It’s Monday Grace!

I want to pause our look at each of the Ten Commandments and give a brief summary of what we have seen so far. My contention is that these commandments come out of the same heart and mind that sent Jesus to the cross for us. In other words, the ministry and message of grace from the heart of God is just as much in the Ten Commandments as in Paul’s letter to the Galatians.

Recently, again, I read a meme from a grace teacher that boldly proclaimed that the Ten Commandments were written and meant for the people under the Law and not for us. Apparently, we are free to ignore them. The problem with that lies in the application of the next five commandments. Under grace, are we free to kill, to steal, to lie, to cheat on our spouses, to covet what others have? No one would suggest that. Yet, we are free to dismiss these commands, according to some. There is a disconnect in this somewhere.

The problem is not in the list, nor in the items on the list. The problem is in the interpretation and application. The Ten Commandments are Scripture, important words given by the Lord to His people. They are not ceremonial law. They are not cleanliness rules. They are not rules of property or family. They are not governmental rules. They are the desires of God for the good of His people.

So, let me ask a couple of questions. First, what will happen if a person breaks one of these commandments? We have heard the answer from the time we started going to church. “The soul that sins shall die!” Death is the result of sin, and sin is defined as disobeying the will (or the command) of God. It is true that those who sin will die, both physically and spiritually. That’s hard to avoid if you believe the Bible.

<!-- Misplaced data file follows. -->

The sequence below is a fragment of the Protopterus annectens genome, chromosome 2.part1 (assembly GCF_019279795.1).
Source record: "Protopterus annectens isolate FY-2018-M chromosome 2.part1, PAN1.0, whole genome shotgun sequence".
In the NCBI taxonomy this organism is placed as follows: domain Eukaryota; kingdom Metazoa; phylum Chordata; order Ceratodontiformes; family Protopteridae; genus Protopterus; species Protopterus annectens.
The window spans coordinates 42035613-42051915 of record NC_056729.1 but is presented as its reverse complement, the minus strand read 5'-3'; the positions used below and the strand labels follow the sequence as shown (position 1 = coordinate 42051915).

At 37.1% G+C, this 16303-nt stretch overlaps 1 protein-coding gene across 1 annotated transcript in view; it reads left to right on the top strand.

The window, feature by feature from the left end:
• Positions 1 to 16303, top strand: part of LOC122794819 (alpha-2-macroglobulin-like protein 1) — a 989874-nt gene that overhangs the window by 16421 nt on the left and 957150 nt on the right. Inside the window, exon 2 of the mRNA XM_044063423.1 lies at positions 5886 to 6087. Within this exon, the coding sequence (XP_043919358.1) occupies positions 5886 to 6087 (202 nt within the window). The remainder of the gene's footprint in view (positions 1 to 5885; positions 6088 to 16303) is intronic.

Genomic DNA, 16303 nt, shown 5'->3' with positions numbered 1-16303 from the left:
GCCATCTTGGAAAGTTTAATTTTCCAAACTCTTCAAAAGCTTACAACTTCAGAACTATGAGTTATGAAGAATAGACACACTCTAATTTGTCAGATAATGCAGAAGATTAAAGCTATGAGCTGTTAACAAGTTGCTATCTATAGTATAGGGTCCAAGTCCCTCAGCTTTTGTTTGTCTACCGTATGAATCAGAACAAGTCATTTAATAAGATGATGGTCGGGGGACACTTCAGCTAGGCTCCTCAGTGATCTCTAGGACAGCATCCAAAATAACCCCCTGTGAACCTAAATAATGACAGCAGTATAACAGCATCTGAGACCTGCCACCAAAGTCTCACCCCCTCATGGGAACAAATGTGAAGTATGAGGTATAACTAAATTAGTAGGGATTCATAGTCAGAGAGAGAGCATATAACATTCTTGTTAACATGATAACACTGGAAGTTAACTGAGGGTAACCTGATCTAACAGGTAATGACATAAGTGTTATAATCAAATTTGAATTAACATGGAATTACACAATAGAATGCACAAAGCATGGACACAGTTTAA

Second, who dies? To whom is this judgment applied? Well, again, this is hard to avoid. Anyone who sins will die. There is no exemption for the Jews or for the Gentiles. There is no special privilege given to the priests or the prophets or the little old grandmothers. Paul makes it clear in Romans that all have sinned and all die.

However (!), those who belong to Jesus have already died. We died with Him on the cross. He carried away our sins and the stain of our sins. The death that comes from breaking the commandments, whether one or all, has already been applied to us in the death of Christ. So, in that way, the commandment no longer has power over us. It no longer condemns us or binds us to death. We have been set free from the consequence of sin.

The power of the Law was to bring condemnation and death, never salvation and life. By doing that, the Law leads us to a Savior. So, even the Ten Commandments cannot bring death or condemnation to those who already belong to Jesus. That is the only appropriate way to say that the commandments are no longer “for” us.

Those who belong to Jesus still have only one God. We still should never worship the things of our own hands or works. We still can only be rightly called Christians because of a real relationship with Jesus. We still must remember that all we have and need comes as a gift from Him, rather than our own work. We still should thank God for those He has used in our lives. All of these things are still true for us.

If we understand the commandments, we see that they are still a part of our lives. No condemnation, no death, comes from them. Just reminders of who we are in Jesus.


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2 responses to “Intermission

  1. Steve Tompkins

    Pastor, Dave, thx! Good words on the 10 commandments! “Reminders of who we are in Jesus.” Amen!

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